To say that Luca hates the summer would be a wild understatement.
The sun glares down, burning with a vengeance, and the sky above him seems kin to the sun, holding it steady and away from clouds, daring autumn to appear.
Luca sighs. The summer was bearable on the seas, he thinks. And just as the thought of the wild waves beneath his feet enters his mind, he finds himself hating the solid ground on which he walks towards his home. “You’re a man of the seas, my boy!” his father used to bellow in glee. As a little boy, he knew that he agreed with his father vehemently. The need for an adventure was ever-present in his bones like the very waves of the sea that may calm down or recede at times but are always there—a law of nature.
Alas, no matter how fervently his heart sings the lament of missing his life on the ship, he must visit his home now and then. His wife, Andrea, waits for him eagerly after all.
At the thought of his wife, the longing in his heart abates and is gradually replaced by a child-like excitement. As the hot wind whistles past him and the sun’s glare intensifies right above his head, Luca consoles himself — preparing to regale his wife with detailed accounts of his life at sea — and lets a slight bounce guide his steps.
The streets stay empty during his walk, bumming him out a tad, but he amuses himself with the wildflowers on the sidewalk.
Finally, when he reaches his home — a small, humble yet lovely cottage — he rapidly knocks on the door, and a smile plasters itself onto his face, almost rivalling the sun in its brightness. He shoves his hands into his pockets and bounces back and forth on his heels and toes. A beat later, the door opens and out peeks the head of Andrea, her red hair cascading down her back and a tired frown marring her beautiful face.
“Darling!” Luca greets her and swoops down for a kiss on her cheek. She smells of vanilla and flour. Glancing towards the kitchen, Luca finds a large heap of bread in a tray. That only serves to brighten his smile further.
“You’re back,” Andrea smiles. It looks forced.
“I indeed am,” Luca says, his giddiness not diminishing in the slightest. “And I shall tell you all about my life at sea! Oh, Andrea! I feel alive when I’m standing on the deck of our grand ship, doing something as mundane as arranging the cartons! And I—” he stops.
Andrea stands far away from him. When did she get that far? She keeps fiddling with her dress and her lips wobble slightly as she tries to press them into a smile.
Worry and apprehensiveness drown Luca immediately. It all settles like an uncomfortable itch in his chest.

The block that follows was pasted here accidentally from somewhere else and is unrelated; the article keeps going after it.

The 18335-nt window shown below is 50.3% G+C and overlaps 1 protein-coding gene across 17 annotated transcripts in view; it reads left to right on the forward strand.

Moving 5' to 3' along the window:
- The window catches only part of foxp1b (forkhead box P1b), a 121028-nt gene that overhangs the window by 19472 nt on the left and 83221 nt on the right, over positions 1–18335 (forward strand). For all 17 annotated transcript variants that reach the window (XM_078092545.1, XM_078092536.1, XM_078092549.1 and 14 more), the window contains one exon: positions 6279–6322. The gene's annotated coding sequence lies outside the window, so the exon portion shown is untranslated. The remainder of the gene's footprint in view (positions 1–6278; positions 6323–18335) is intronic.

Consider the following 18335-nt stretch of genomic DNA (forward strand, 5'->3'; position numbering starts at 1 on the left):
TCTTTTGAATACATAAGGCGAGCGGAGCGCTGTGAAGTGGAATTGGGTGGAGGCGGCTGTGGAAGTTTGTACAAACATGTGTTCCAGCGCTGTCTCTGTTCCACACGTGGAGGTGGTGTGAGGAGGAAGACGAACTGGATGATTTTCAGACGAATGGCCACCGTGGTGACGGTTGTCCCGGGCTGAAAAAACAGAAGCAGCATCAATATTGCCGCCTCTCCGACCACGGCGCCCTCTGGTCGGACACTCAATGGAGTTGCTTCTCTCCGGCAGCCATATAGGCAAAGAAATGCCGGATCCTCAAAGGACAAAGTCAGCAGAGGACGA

“Are you not happy to see me?” he asks. It hangs in the air. Pungent, rotting and hot.
“Of course I am,” Andrea whispers. Then she shakes her head and walks to the kitchen. “Go on, tell me more.”
And while it unsettles Luca, he begins his stories regardless. He misses the sea, and the only way to curb his longing would be to talk about it; to fantasise about it. So, he goes on. He tells her of his sea adventures, his voice rising in excitement with every word he speaks as his limbs vibrate with energy. All this time, he notices how Andrea grows more fidgety. The frown between her eyebrows deepens further, and her cheeks flush with an angry red, her eyes fill with tears that she keeps blinking back.
“And then the storm grew wilder —”
“Stop,” Andrea whispers. Finally turning around to face Luca, her wrists balled by her side.
“I said,” her voice shakes, a whisper yet somehow a scream, “stop. You are no goddamn sailor! You do not live on the sea! You haven’t lived on the sea for two years now!”
Shock gives way to frustration, and that slowly melts into angry disbelief. Has she gone crazy in my absence?
“What are you talking about, Andrea? I’m just coming back from my ship. I just got off it. What do you mean I haven’t been on the sea for two years?” he questions. His limbs shake, and he drops on the nearest chair as breathing becomes hard. Confused at the turn of events, he scoffs.
Should’ve stayed at the ship and done my damn job.
Andrea, it seems, has forgone all her control. She looks almost manic when she screams, “You’re a crazy man! Every day! Every damn day you get up from your bed and go, god knows where. Then you come back and say you were at the sea! Where you haven’t been for years! I stay in this house and work like a man for our lives while you go about your day like a lunatic,” she heaves several deep breaths. Rivulets of tears slither down her cheeks. “You had an accident! And since you’ve been in this house, not working a day to earn a single penny! Why don’t you remember?”
Luca chokes on his breath. Nothing makes sense. Surely, his wife has gone crazy. His heart beats wildly out of control, and his hand shakes as his head spins. Why don’t you remember?
His head spins some more until his vision blurs entirely, and black spots dance in his eyes.
And then the last thing he remembers is hitting his head on the table as he passes out.
It is evening by the time Luca wakes up. The cool breeze enters his cottage and gives relief to his sweaty neck. Andrea sits beside him on a chair. Her eyes look empty. Luca smiles at her. “Good evening, darling.”
“Can you pack my bags? I’m sorry, I have to head back tomorrow. I could not ask for more days. Next time I will visit you for an entire week, how’s that?”